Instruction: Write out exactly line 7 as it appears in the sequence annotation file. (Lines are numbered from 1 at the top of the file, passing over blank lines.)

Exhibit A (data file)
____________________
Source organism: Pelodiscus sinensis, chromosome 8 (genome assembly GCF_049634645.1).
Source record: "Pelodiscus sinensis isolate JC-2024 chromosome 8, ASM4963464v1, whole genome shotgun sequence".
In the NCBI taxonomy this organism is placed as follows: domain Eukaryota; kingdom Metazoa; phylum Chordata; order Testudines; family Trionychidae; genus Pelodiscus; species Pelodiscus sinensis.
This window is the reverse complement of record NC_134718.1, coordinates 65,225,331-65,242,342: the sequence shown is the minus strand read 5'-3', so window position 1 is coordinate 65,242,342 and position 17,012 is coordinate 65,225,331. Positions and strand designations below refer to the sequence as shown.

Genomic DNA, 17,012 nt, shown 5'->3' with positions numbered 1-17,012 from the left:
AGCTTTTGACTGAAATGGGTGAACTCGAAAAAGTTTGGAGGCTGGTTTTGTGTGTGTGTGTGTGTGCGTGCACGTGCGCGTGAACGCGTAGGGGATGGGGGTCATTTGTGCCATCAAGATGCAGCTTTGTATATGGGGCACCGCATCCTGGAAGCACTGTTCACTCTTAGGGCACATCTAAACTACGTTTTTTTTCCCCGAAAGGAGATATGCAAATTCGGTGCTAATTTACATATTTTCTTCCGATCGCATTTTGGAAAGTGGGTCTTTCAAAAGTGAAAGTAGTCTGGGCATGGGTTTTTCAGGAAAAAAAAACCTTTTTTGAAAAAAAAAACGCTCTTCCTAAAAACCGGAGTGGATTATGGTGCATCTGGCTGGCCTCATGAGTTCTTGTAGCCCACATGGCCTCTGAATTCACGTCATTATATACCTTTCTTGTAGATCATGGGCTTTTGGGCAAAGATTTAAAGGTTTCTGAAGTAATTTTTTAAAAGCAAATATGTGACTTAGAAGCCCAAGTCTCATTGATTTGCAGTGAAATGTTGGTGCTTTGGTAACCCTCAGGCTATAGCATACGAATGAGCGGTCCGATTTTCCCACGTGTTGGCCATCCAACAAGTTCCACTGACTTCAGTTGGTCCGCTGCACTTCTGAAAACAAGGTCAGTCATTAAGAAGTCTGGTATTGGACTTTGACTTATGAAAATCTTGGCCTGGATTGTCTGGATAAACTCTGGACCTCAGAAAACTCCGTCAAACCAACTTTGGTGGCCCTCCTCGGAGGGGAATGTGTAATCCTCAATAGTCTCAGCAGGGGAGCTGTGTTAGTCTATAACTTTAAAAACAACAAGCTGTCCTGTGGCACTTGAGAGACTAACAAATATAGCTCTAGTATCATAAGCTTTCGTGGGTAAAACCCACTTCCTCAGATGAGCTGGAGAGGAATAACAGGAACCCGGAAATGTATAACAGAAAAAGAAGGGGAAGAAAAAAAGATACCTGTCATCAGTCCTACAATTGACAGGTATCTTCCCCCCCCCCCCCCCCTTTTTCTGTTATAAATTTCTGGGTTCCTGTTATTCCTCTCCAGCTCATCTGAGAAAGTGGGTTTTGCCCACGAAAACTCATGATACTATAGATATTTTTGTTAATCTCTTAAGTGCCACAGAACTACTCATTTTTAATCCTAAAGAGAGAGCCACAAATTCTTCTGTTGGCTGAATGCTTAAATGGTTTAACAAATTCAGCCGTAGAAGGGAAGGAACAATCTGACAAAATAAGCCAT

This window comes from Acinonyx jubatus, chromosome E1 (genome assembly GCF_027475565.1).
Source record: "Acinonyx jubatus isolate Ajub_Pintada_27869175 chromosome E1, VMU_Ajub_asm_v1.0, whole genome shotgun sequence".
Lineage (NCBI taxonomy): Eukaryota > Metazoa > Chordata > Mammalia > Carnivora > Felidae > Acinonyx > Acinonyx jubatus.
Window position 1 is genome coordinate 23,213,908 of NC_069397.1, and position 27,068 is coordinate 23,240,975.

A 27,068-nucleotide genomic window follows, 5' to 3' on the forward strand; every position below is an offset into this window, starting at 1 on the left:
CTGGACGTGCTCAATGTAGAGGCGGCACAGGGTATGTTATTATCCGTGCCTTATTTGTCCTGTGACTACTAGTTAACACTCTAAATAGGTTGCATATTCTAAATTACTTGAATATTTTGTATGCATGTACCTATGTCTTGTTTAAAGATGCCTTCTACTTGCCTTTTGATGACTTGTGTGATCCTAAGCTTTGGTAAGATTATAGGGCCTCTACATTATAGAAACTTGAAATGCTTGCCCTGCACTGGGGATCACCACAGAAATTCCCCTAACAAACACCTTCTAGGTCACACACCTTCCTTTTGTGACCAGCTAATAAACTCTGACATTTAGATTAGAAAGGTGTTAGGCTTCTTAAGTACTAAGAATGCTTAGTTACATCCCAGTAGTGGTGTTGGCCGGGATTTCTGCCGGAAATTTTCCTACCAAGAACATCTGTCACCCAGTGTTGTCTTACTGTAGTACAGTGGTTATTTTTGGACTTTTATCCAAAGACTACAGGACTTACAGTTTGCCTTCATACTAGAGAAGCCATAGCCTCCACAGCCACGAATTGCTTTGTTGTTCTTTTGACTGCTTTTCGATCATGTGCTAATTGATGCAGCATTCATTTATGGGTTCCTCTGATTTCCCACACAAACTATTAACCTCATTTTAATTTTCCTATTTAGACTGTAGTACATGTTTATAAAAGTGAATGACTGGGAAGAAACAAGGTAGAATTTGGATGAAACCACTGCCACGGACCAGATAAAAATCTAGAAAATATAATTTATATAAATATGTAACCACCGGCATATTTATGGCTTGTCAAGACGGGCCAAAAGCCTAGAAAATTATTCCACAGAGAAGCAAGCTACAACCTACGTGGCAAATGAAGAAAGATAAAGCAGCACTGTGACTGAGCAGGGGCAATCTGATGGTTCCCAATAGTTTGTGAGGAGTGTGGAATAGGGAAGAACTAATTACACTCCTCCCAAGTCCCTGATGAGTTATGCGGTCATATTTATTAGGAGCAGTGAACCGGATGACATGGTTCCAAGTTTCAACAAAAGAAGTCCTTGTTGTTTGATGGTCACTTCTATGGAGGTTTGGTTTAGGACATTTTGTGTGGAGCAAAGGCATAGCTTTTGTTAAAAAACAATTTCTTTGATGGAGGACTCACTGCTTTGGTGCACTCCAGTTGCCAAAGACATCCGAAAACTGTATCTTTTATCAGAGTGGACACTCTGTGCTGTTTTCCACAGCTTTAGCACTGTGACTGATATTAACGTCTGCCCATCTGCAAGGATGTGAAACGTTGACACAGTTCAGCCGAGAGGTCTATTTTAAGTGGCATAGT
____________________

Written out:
This window comes from Acinonyx jubatus, chromosome E1 (genome assembly GCF_027475565.1).